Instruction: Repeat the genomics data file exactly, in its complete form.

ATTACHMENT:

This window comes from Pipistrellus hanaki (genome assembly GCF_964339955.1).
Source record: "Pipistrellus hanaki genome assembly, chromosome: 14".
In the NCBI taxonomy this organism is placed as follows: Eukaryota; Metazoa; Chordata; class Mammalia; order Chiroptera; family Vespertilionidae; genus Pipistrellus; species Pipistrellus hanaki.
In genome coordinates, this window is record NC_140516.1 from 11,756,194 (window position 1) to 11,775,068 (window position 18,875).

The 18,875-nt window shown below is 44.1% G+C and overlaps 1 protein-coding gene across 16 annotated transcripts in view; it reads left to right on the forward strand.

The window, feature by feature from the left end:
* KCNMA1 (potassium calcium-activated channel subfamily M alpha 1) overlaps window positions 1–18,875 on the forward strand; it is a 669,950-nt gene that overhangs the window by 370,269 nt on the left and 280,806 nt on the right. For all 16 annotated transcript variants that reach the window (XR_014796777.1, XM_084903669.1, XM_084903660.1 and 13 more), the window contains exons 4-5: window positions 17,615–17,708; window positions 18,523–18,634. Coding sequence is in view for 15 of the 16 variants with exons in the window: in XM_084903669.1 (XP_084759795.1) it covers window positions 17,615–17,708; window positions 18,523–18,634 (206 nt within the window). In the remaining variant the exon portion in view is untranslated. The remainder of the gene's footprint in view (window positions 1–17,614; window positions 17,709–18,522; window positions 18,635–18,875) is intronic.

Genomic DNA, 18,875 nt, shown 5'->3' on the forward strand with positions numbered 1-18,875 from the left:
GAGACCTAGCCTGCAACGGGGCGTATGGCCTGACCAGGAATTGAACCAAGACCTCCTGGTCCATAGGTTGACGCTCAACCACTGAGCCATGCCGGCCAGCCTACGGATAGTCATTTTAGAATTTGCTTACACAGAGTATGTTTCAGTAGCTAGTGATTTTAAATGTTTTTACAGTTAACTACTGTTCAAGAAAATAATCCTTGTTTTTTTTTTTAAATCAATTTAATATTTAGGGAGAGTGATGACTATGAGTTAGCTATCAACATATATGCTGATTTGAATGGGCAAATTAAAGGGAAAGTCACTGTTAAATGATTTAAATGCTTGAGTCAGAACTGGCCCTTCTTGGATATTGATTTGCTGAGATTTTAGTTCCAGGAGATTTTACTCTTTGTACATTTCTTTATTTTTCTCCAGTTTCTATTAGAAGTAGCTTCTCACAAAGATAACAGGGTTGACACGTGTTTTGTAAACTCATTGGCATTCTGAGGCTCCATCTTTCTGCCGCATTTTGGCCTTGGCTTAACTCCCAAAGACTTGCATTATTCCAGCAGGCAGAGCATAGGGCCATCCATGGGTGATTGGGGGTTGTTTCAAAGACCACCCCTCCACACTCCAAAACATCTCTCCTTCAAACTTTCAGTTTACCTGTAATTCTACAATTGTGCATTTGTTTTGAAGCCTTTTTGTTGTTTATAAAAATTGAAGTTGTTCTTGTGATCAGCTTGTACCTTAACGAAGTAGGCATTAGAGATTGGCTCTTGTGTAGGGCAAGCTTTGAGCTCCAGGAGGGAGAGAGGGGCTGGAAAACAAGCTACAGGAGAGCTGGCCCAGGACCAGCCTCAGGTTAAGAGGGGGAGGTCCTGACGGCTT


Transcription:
This window comes from Pipistrellus hanaki (genome assembly GCF_964339955.1).
Source record: "Pipistrellus hanaki genome assembly, chromosome: 14".
In the NCBI taxonomy this organism is placed as follows: Eukaryota; Metazoa; Chordata; class Mammalia; order Chiroptera; family Vespertilionidae; genus Pipistrellus; species Pipistrellus hanaki.
In genome coordinates, this window is record NC_140516.1 from 11,756,194 (window position 1) to 11,775,068 (window position 18,875).

The 18,875-nt window shown below is 44.1% G+C and overlaps 1 protein-coding gene across 16 annotated transcripts in view; it reads left to right on the forward strand.

The window, feature by feature from the left end:
* KCNMA1 (potassium calcium-activated channel subfamily M alpha 1) overlaps window positions 1–18,875 on the forward strand; it is a 669,950-nt gene that overhangs the window by 370,269 nt on the left and 280,806 nt on the right. For all 16 annotated transcript variants that reach the window (XR_014796777.1, XM_084903669.1, XM_084903660.1 and 13 more), the window contains exons 4-5: window positions 17,615–17,708; window positions 18,523–18,634. Coding sequence is in view for 15 of the 16 variants with exons in the window: in XM_084903669.1 (XP_084759795.1) it covers window positions 17,615–17,708; window positions 18,523–18,634 (206 nt within the window). In the remaining variant the exon portion in view is untranslated. The remainder of the gene's footprint in view (window positions 1–17,614; window positions 17,709–18,522; window positions 18,635–18,875) is intronic.

Genomic DNA, 18,875 nt, shown 5'->3' on the forward strand with positions numbered 1-18,875 from the left:
GAGACCTAGCCTGCAACGGGGCGTATGGCCTGACCAGGAATTGAACCAAGACCTCCTGGTCCATAGGTTGACGCTCAACCACTGAGCCATGCCGGCCAGCCTACGGATAGTCATTTTAGAATTTGCTTACACAGAGTATGTTTCAGTAGCTAGTGATTTTAAATGTTTTTACAGTTAACTACTGTTCAAGAAAATAATCCTTGTTTTTTTTTTTAAATCAATTTAATATTTAGGGAGAGTGATGACTATGAGTTAGCTATCAACATATATGCTGATTTGAATGGGCAAATTAAAGGGAAAGTCACTGTTAAATGATTTAAATGCTTGAGTCAGAACTGGCCCTTCTTGGATATTGATTTGCTGAGATTTTAGTTCCAGGAGATTTTACTCTTTGTACATTTCTTTATTTTTCTCCAGTTTCTATTAGAAGTAGCTTCTCACAAAGATAACAGGGTTGACACGTGTTTTGTAAACTCATTGGCATTCTGAGGCTCCATCTTTCTGCCGCATTTTGGCCTTGGCTTAACTCCCAAAGACTTGCATTATTCCAGCAGGCAGAGCATAGGGCCATCCATGGGTGATTGGGGGTTGTTTCAAAGACCACCCCTCCACACTCCAAAACATCTCTCCTTCAAACTTTCAGTTTACCTGTAATTCTACAATTGTGCATTTGTTTTGAAGCCTTTTTGTTGTTTATAAAAATTGAAGTTGTTCTTGTGATCAGCTTGTACCTTAACGAAGTAGGCATTAGAGATTGGCTCTTGTGTAGGGCAAGCTTTGAGCTCCAGGAGGGAGAGAGGGGCTGGAAAACAAGCTACAGGAGAGCTGGCCCAGGACCAGCCTCAGGTTAAGAGGGGGAGGTCCTGACGGCTT